The Amsterdam Internet Exchange (AMS-IX) is building a new Internet exchange facility in East Africa, aiming to make it easier for networks in the region to access each other.
The exchange being built in Kenya, Africa's third-largest telecom market by investment and subscription, is a collaboration with the Kenyan Internet Exchange Point (KIXP) and builds on AMS-IX's growth in Europe.
KIXP is a facility for Kenyan Internet traffic, allowing Kenyan ISPs to exchange traffic within Kenya without having to send messages across multiple international hops to reach their destination.
SEACOM, an undersea cable company servicing Eastern and Southern Africa, will be the first reseller for AMS-IX in East Africa and will provide connectivity from the exchange to Amsterdam. As a result, it is expected that Internet companies in Africa will have the ability to peer with more than 600 IP networks at AMS-IX in Amsterdam.
AMS-IX CEO Job Witteman said East Africa is an important emerging market, led by Kenya. According to Witteman, Internet interconnection is becoming essential for the growth of the region's economy.
The new AMS-IX platform "has the potential to deliver a better Internet experience for all users in the regions serviced by SEACOM including Southern Africa, East Africa, Asia and Europe at lower costs while boosting the country's Internet economy," said SEACOM CEO Mark Simpson in a press release.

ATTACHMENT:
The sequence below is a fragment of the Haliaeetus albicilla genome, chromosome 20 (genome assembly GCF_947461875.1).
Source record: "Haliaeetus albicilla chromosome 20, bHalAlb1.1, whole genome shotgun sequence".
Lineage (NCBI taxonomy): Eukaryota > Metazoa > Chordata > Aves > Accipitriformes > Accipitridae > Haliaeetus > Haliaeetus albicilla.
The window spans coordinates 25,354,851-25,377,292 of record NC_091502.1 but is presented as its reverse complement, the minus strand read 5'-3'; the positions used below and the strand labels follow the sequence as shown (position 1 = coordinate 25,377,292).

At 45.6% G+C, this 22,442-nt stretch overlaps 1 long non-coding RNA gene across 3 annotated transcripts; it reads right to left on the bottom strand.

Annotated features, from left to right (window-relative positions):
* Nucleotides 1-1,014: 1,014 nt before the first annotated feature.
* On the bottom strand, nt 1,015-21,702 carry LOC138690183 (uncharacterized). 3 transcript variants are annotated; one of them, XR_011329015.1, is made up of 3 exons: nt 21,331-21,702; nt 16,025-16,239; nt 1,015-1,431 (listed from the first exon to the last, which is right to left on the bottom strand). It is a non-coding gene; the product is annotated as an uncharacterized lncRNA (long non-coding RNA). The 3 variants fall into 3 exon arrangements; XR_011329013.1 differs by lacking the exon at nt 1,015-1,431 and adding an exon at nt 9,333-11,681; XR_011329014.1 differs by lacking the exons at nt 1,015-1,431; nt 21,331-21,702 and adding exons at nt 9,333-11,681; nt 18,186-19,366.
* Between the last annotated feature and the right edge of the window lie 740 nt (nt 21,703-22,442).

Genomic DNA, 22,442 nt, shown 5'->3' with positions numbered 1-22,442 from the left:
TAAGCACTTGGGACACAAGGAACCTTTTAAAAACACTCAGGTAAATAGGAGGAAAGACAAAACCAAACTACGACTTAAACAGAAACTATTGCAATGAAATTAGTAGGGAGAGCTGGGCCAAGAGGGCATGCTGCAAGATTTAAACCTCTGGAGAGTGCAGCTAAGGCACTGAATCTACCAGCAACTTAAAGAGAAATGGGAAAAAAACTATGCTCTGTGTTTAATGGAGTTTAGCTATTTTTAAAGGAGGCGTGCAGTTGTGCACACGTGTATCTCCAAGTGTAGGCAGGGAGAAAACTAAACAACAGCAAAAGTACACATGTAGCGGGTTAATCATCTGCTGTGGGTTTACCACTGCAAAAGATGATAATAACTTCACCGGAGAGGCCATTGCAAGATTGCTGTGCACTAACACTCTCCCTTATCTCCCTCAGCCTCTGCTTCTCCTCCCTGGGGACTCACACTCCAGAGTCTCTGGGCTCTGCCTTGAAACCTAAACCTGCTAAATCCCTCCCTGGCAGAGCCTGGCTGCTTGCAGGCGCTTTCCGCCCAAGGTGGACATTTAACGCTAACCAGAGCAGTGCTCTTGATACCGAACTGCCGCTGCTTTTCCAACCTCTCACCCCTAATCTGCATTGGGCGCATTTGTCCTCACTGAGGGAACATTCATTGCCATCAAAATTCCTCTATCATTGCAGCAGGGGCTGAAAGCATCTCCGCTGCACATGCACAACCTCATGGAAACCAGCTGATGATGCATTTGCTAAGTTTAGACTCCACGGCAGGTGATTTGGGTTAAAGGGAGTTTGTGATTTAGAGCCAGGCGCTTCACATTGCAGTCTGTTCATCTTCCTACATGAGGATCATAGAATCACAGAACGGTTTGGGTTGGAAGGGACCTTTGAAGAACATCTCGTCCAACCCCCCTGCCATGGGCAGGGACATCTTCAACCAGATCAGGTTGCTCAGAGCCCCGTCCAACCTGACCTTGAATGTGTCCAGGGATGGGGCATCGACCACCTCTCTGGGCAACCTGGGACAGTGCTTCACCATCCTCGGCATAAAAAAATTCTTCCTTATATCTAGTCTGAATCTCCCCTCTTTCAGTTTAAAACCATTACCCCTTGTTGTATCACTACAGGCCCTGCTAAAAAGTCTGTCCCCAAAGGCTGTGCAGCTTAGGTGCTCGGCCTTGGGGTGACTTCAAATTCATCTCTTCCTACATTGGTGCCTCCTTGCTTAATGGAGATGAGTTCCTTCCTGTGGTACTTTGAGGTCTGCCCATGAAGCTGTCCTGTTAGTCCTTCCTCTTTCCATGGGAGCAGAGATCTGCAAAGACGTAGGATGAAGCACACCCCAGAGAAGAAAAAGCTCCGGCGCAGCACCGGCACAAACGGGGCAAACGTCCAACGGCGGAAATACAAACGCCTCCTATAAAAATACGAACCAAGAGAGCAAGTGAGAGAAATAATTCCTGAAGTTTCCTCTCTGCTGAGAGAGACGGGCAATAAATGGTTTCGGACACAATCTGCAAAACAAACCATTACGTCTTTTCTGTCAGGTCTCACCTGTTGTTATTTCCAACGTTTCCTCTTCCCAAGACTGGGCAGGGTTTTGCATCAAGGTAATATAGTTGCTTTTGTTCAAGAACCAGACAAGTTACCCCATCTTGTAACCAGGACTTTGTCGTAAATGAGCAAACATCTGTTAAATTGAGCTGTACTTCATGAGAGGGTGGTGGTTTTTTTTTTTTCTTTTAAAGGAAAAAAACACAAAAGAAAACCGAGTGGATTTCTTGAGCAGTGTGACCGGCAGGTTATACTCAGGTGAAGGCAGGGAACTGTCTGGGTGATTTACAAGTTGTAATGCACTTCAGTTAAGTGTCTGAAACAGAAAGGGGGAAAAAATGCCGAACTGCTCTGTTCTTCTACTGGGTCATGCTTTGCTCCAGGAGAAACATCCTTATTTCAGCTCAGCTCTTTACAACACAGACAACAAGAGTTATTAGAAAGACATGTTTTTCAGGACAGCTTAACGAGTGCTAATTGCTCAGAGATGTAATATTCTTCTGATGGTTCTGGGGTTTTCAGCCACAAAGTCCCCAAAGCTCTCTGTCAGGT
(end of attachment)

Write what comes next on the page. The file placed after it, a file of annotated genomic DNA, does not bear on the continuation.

Edith Mwale, telecom analyst at Africa Center for ICT Development, said, "This initiative between AMS-IX and KIXP will have a lot of benefits even for the Southern African region in terms of Internet exchange because of the involvement of SEACOM that is providing capacity in the region. The initiative is a new revolution in the provision of Internet services in the region."
The African Union Commission has been pushing for such initiatives in Africa with the aim of improving interconnectivity between countries and reducing connectivity costs.
The initiative is also aimed at making it easier for network operators and Internet service providers (ISPs) to do business across borders.
The AU, for example, financed a project to set up Internet exchange points (IXPs) in 60 African countries. Apart from the African Union Commission, many other organizations in the region have made efforts to improve Internet exchange.
The West Africa Telecommunications Regulators Assembly has been instrumental in promoting interconnection in West Africa, while in Southern Africa, very little effort has been made in promoting interconnection or Internet exchanges.